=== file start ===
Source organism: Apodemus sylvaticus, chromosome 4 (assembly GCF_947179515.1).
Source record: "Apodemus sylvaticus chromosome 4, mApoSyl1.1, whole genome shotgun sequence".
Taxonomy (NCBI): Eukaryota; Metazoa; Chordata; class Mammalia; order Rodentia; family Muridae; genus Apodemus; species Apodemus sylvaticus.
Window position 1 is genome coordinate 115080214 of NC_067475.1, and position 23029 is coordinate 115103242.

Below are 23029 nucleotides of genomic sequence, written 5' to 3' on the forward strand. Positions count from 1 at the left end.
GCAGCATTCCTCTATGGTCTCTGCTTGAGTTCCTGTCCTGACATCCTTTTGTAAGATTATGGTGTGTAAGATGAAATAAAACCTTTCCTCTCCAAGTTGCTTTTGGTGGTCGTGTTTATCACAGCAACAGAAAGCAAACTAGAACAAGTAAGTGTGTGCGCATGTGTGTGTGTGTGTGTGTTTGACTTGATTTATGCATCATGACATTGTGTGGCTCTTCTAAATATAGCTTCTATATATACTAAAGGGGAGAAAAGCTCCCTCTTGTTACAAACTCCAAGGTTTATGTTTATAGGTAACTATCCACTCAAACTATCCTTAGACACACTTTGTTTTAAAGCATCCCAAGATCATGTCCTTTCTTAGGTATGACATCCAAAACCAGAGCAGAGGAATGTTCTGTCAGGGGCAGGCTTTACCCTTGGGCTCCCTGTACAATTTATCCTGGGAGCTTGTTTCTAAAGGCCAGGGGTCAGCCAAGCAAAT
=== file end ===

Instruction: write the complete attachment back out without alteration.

Source organism: Apodemus sylvaticus, chromosome 4 (assembly GCF_947179515.1).
Source record: "Apodemus sylvaticus chromosome 4, mApoSyl1.1, whole genome shotgun sequence".
Taxonomy (NCBI): Eukaryota; Metazoa; Chordata; class Mammalia; order Rodentia; family Muridae; genus Apodemus; species Apodemus sylvaticus.
Window position 1 is genome coordinate 115080214 of NC_067475.1, and position 23029 is coordinate 115103242.

Below are 23029 nucleotides of genomic sequence, written 5' to 3' on the forward strand. Positions count from 1 at the left end.
GCAGCATTCCTCTATGGTCTCTGCTTGAGTTCCTGTCCTGACATCCTTTTGTAAGATTATGGTGTGTAAGATGAAATAAAACCTTTCCTCTCCAAGTTGCTTTTGGTGGTCGTGTTTATCACAGCAACAGAAAGCAAACTAGAACAAGTAAGTGTGTGCGCATGTGTGTGTGTGTGTGTGTTTGACTTGATTTATGCATCATGACATTGTGTGGCTCTTCTAAATATAGCTTCTATATATACTAAAGGGGAGAAAAGCTCCCTCTTGTTACAAACTCCAAGGTTTATGTTTATAGGTAACTATCCACTCAAACTATCCTTAGACACACTTTGTTTTAAAGCATCCCAAGATCATGTCCTTTCTTAGGTATGACATCCAAAACCAGAGCAGAGGAATGTTCTGTCAGGGGCAGGCTTTACCCTTGGGCTCCCTGTACAATTTATCCTGGGAGCTTGTTTCTAAAGGCCAGGGGTCAGCCAAGCAAAT